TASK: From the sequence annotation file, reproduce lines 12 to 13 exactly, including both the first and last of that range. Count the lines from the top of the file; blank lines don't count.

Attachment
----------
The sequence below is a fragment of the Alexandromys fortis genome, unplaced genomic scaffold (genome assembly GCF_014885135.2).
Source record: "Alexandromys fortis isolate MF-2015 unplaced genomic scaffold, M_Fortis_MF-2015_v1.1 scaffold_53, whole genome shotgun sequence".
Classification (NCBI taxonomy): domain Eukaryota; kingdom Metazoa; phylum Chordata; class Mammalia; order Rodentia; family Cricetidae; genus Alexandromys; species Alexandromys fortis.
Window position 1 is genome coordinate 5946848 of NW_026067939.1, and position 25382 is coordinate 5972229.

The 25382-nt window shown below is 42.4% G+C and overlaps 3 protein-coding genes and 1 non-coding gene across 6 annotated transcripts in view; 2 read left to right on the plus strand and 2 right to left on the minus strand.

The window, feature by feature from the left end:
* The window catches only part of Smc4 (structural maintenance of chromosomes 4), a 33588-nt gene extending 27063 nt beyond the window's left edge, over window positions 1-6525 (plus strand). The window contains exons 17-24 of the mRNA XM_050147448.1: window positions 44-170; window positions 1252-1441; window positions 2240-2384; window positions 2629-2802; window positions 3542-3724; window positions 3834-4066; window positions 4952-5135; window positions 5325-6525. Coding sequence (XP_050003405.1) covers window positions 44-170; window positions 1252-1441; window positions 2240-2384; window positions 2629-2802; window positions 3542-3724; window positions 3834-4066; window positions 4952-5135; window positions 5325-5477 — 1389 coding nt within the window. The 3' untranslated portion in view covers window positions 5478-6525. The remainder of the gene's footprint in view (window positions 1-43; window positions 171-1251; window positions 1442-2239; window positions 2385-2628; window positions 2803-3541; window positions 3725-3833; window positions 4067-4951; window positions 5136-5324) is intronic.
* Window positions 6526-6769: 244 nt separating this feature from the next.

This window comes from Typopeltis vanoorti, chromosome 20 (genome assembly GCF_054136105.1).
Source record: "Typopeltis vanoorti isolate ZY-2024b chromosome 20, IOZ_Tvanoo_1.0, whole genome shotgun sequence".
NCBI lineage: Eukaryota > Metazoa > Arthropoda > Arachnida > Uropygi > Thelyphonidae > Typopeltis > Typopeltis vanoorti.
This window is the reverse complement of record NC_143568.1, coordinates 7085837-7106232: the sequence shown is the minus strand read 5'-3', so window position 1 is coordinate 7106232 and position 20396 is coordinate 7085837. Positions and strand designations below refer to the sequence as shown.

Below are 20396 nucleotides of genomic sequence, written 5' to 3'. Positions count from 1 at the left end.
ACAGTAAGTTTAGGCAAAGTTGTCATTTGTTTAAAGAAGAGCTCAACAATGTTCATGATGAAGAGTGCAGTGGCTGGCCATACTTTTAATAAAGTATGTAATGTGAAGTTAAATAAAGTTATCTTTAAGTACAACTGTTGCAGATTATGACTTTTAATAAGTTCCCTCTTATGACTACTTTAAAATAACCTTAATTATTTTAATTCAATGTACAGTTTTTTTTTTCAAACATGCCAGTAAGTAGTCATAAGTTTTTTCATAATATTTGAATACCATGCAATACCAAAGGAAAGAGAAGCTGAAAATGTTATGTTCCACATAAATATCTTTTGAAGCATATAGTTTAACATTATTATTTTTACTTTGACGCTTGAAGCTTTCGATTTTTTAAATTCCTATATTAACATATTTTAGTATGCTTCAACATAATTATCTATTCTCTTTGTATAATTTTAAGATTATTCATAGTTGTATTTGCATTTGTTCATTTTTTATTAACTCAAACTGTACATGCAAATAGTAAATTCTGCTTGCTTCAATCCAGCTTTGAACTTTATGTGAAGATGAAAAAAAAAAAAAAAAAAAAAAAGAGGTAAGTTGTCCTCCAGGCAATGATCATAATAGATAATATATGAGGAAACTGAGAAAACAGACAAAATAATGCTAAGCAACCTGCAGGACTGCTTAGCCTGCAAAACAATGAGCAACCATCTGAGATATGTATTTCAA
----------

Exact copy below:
This window is the reverse complement of record NC_143568.1, coordinates 7085837-7106232: the sequence shown is the minus strand read 5'-3', so window position 1 is coordinate 7106232 and position 20396 is coordinate 7085837. Positions and strand designations below refer to the sequence as shown.

Below are 20396 nucleotides of genomic sequence, written 5' to 3'. Positions count from 1 at the left end.